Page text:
-unlimited vacation days
-spending time with my dogs
-a fresh coconut
-foot massage on the beach
-delicious (and cheap) healthy, organic food
I do believe for many of you, a similar lifestyle would bring you far more happiness. If it wouldn’t, why do so many people escape to tropical islands as soon as they get the chance to?
As many of us get older, we will come to the realization that time and living in the moment are what bring us the most joy, not shoes. I used to define the 1% by how much money somebody made but now I define it by how much freedom somebody has and only 1% of us are truly unplugged from the corporate matrix that society told us is the way to go. Many of us are sheeple, too scared to take the risk and lose stability to exchange for the reward of establishing our own schedules, our own hours, our own income.
I have an issue with 7 rings because, like many of today’s empty, vapid songs, it perpetuates the belief that happiness comes in the form of not only material things, but expensive items of luxury. And that’s totally OK if that’s what makes a person happy and they have the financial flexibility to do so. But unfortunately, 99% of Americans cannot afford these items without going into debt or making a significant dent into their net worth. A majority of people will never experience the lifestyle that she’s bragging about: “my receipts be lookin’ like phone numbers…bought matching diamonds for six of my bitches.” By the way, an American phone number is at minimum 7 digits (not including the area code) so she’s referring to spending at least $1,000,000 and up to $9,999,999 (which I do believe is an exaggeration on her part).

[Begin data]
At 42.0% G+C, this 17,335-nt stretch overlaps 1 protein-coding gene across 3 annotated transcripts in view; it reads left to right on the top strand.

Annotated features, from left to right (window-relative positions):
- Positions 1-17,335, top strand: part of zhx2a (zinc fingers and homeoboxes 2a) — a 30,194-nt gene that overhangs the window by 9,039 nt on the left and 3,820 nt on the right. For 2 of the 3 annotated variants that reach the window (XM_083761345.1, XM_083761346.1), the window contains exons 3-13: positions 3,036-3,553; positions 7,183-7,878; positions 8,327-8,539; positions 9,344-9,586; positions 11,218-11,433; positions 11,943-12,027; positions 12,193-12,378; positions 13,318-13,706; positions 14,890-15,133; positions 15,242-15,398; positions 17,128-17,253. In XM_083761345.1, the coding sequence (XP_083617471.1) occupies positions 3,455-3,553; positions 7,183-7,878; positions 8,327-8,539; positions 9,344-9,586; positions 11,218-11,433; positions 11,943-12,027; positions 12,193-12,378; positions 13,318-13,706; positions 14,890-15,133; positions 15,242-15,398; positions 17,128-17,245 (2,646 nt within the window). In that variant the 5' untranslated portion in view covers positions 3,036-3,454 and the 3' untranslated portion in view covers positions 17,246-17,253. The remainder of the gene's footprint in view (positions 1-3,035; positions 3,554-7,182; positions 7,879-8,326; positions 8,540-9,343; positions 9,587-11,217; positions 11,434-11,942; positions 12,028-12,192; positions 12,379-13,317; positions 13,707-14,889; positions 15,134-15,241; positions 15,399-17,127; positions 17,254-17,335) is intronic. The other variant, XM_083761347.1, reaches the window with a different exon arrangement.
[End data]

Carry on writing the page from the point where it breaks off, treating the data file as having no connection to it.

I would make the argument that the Ariana Grande song is irresponsible as it encourages financial irresponsibility (financial stupidity) and sets the benchmark for happiness as expensive shoes. For the urban youth that finally has $1,000 extra dollars in their pocket, Ariana’s song motivates them to spend their money on something that almost immediately goes down in value after purchasing it. The responsible thing to do would be to tell her audience that happiness comes from financial freedom (which is really what she’s saying) and the path to financial freedom (for most people) is learning how to manage your money when you first have some. This includes making wise investments such as a diversified stock portfolio and/or investing in real estate.
Perhaps the lyrics should be:
Yeah, breakfast in Thailand and dishes of pad Thai
My investments in real estate just doubled
Thank you Mark Zuckerberg for all the gains
Buy myself all of the best investments (Yeah)
Been through some bad shit, I used to be sheeple
Now I’m unplugged like Neo from the matrix
Rather spend time on the beach not office
No full-time job I just do what I want
Make big investments, the beach, is poppin’
You like my fruit? Gee, thanks, just bought it
I see it, I like it, I want it, I got it (Yeah)
And just so you see the lyrics I wrote work out, I’m debuting my non-singing voice for you. Awk.
My first personal investment was in Facebook when it first IPO’ed. Since then, my investment has more than quadrupled into a nice Thailand retirement fund by itself. My next move is investing in rental properties in Florida. Not only will the principle go up in value, but I’ll have positive cash flow from my renters. This means I’ll have increased financial flexibility and freedom. Can the same person that invested their money in Louboutins say the same thing?
I checked the YouTube comments on the original song My Favorite Things and it looks like I’m not the only person who made a similar observation about this song (but of course I had to write a whole blog post about it and record my own version of her song because I’m extra).
Happiness is not red-bottoms Ariana.
Be Free My Sheeple!